Minnesota Chamber of Commerce President David Olson recently mischaracterized Gov. Mark Dayton's budget in this newspaper, claiming that it contains too little reform ("Budget is swell -- for Minnesota's competition," Feb. 3).
We welcome ideas on how to balance the budget and reform government. But if "reform" is just another way to say "cut government" or "no new taxes," we won't get very far. Minnesota has tried that approach for the last 10 years, and the results aren't worth bragging about.
For more than a decade, Minnesota has spent more than it has raised, leading to chronic deficits, skyrocketing property taxes, more borrowing from our schools and prolonged fiscal instability. The chamber's unwillingness to support any new revenue as part of a balanced strategy to fix our state's budget problem is part of what got us into this mess.
Minnesotans expect reform in state government and long-overdue investments in the things that make our state great: a world-class education system, sustainable economic growth and a skilled workforce. That is exactly what the governor's budget delivers.
The budget proposes new investments in education, job creation, property tax relief, and better care for seniors and disabled Minnesotans. It pays for these new investments, and closes the $1.1 billion deficit, with an honest, straightforward solution.
But these new investments aren't possible without reforming our unfair and outdated tax system. That is why the governor is asking the richest 2 percent of Minnesotans to pay 2 percent more in income taxes.
His budget closes corporate tax loopholes for some businesses in order to cut the income tax rate for all corporations. It expands the sales tax to include more goods and services while providing the largest sales tax rate cut in Minnesota history. And it provides a $500 property tax rebate for every Minnesota homeowner.
But despite Olson's assertion, the governor's reform agenda does not begin and end with taxes. Program by program, in big and small ways, the budget helps deliver better, faster services to Minnesotans at a better price.
Take health care, for instance. This year, the Dayton administration saved taxpayers $1 billion through managed-care reform, by requiring insurance companies to compete for state health care contracts and by capping profits at 1 percent. The governor's budget delivers another $151 million in savings by reforming long-term care, thus providing more choices and better care for seniors and Minnesotans with disabilities, helping them stay in their homes.
Last week, we announced another measure that will change how the state pays for public health insurance -- an important reform that will provide better care for 100,000 Minnesotans and save taxpayers an estimated $90 million.
But Dayton isn't stopping with health care. The administration already has streamlined environmental permitting, making it faster and more predictable for businesses.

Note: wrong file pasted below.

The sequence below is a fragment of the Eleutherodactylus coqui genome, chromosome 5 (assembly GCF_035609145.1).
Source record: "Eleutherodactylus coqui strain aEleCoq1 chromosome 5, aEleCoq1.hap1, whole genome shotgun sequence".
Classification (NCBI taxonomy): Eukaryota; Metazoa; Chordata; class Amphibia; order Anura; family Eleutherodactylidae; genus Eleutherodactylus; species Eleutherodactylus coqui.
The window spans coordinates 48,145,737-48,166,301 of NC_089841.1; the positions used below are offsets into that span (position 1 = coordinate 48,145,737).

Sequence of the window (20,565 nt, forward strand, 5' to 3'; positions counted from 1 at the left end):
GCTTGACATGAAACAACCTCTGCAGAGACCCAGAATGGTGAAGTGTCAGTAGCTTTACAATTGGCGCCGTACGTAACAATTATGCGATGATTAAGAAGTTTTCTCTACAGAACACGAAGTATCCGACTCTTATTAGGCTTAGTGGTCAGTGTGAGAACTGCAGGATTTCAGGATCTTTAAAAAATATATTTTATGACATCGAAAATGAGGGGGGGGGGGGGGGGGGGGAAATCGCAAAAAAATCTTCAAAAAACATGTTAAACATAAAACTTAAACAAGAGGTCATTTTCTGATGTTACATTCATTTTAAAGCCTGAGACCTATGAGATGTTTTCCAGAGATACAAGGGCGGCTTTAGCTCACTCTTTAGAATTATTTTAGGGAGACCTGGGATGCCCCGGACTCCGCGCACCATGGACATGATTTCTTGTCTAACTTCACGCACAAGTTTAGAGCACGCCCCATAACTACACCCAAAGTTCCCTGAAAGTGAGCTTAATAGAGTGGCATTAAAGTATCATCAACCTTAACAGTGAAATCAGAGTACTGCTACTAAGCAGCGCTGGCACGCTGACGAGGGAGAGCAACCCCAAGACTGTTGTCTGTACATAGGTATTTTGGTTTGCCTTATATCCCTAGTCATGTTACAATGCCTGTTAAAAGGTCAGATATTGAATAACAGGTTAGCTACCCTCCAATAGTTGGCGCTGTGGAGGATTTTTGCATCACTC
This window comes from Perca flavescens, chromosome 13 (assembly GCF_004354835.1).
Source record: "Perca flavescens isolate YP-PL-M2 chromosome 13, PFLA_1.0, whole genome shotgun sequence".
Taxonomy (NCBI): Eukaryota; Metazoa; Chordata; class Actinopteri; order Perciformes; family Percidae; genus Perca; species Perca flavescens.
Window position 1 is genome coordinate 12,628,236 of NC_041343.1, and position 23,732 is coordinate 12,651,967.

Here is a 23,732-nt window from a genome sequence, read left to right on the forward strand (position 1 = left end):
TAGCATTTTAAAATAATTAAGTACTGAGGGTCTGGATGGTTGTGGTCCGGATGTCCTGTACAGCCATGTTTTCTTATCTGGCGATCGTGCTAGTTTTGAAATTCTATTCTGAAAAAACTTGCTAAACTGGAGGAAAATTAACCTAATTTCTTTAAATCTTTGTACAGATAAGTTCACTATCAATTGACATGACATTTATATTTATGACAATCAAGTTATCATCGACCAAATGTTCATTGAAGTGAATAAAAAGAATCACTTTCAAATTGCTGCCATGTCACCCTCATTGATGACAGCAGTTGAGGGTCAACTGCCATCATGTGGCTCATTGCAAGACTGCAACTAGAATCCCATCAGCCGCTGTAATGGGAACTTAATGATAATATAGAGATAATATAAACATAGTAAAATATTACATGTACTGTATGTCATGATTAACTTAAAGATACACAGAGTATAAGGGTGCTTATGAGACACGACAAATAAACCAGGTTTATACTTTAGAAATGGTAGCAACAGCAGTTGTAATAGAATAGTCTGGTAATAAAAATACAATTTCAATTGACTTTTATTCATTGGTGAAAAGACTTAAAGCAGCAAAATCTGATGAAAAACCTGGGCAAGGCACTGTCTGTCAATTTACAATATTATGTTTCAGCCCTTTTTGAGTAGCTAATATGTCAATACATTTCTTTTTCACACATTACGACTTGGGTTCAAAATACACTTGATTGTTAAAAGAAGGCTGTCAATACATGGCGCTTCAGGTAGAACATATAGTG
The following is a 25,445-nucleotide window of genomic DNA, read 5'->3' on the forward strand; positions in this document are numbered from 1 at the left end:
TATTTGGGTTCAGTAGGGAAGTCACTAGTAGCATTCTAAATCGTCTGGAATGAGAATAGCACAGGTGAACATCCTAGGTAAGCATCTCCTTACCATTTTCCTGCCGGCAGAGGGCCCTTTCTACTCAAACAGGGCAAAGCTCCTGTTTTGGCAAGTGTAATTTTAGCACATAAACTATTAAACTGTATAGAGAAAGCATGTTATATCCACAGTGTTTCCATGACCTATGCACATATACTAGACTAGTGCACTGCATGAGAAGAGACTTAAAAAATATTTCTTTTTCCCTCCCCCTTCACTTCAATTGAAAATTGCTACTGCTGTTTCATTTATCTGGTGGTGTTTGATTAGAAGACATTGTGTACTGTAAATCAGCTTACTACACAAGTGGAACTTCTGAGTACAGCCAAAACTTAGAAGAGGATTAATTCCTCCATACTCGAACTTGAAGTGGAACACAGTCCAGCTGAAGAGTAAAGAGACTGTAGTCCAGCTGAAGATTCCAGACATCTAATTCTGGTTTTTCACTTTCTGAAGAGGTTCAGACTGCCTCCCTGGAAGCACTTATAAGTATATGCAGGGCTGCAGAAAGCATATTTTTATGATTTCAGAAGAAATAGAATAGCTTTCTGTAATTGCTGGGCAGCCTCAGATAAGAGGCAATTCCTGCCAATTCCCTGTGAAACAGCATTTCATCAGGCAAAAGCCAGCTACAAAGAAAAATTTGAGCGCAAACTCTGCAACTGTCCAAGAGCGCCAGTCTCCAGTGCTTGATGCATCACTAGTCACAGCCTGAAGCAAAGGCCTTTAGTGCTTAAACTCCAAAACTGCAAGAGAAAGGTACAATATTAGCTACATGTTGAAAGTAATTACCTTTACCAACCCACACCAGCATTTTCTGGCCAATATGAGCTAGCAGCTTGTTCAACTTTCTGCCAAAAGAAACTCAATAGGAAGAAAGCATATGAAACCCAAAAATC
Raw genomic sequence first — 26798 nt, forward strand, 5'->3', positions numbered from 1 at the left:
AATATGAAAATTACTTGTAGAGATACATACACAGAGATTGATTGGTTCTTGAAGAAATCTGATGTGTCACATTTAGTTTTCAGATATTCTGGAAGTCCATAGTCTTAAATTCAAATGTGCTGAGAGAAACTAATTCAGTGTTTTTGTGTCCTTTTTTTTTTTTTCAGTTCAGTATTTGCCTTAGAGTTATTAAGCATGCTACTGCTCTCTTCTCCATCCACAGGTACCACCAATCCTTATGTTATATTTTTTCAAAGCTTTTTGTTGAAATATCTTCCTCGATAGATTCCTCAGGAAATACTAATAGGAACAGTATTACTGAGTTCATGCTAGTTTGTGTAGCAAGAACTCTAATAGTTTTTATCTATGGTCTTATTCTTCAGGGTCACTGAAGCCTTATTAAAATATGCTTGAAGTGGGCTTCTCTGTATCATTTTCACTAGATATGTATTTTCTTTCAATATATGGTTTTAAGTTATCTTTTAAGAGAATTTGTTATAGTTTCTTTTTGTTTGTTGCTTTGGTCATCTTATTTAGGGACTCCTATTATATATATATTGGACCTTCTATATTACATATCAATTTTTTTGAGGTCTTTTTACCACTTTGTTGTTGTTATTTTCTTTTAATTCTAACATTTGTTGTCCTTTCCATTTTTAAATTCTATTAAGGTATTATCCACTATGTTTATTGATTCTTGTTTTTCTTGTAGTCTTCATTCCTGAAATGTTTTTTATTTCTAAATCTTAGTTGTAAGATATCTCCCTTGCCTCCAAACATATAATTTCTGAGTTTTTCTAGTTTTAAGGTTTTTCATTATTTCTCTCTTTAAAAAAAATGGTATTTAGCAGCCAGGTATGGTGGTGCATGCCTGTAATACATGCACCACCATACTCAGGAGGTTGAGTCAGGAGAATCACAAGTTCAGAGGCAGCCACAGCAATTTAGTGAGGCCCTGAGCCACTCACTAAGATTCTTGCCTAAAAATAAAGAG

Today, 94 percent of job-creating permits are completed within 150 days. Last month, the governor built on that success, committing his administration to completing certain permits within 90 days, and he has proposed targeted investments in information technology and additional staffing to get it done.
More than that, the administration has centralized management of the state's IT systems, saving millions of dollars and improving the safety and integrity of public data. We are also comparing administrative functions of state government to best practices in the private sector to improve services and save money. And we are training state employees to reform government from the inside out.
The continuous-improvement program known as "Lean" already has trained 2,700 employees to deliver better, faster services at a better price -- saving more than $12 million over the last two years. Dayton's budget makes an additional investment that would improve the Lean program's impact significantly, saving millions more over the next two years.
Where do these cost savings show up in the budget? The state's nonpartisan budget office estimates that inflation has increased the costs of goods and services that state government buys by $1 billion over the last two years, and it projects a similar increase of $890 million over the next two. These costs are not included in the official forecast, but they are real.
The untold story of reform is how state employees are finding ways to cover cost increases through better management, new efficiencies and continuous improvement. That's real reform that adds up to almost $2 billion in savings, though it never shows up in any official forecast.
In order to fix Minnesota's broken budget, we need straightforward solutions and an honest debate about what is at stake this legislative session. Business as usual simply will not cut it this time around.
Minnesota expects and deserves a different approach. That has been Mark Dayton's commitment as governor, and it is what he is prepared to deliver in this budget.
Tina Flint Smith is chief of staff for DFL Gov. Mark Dayton.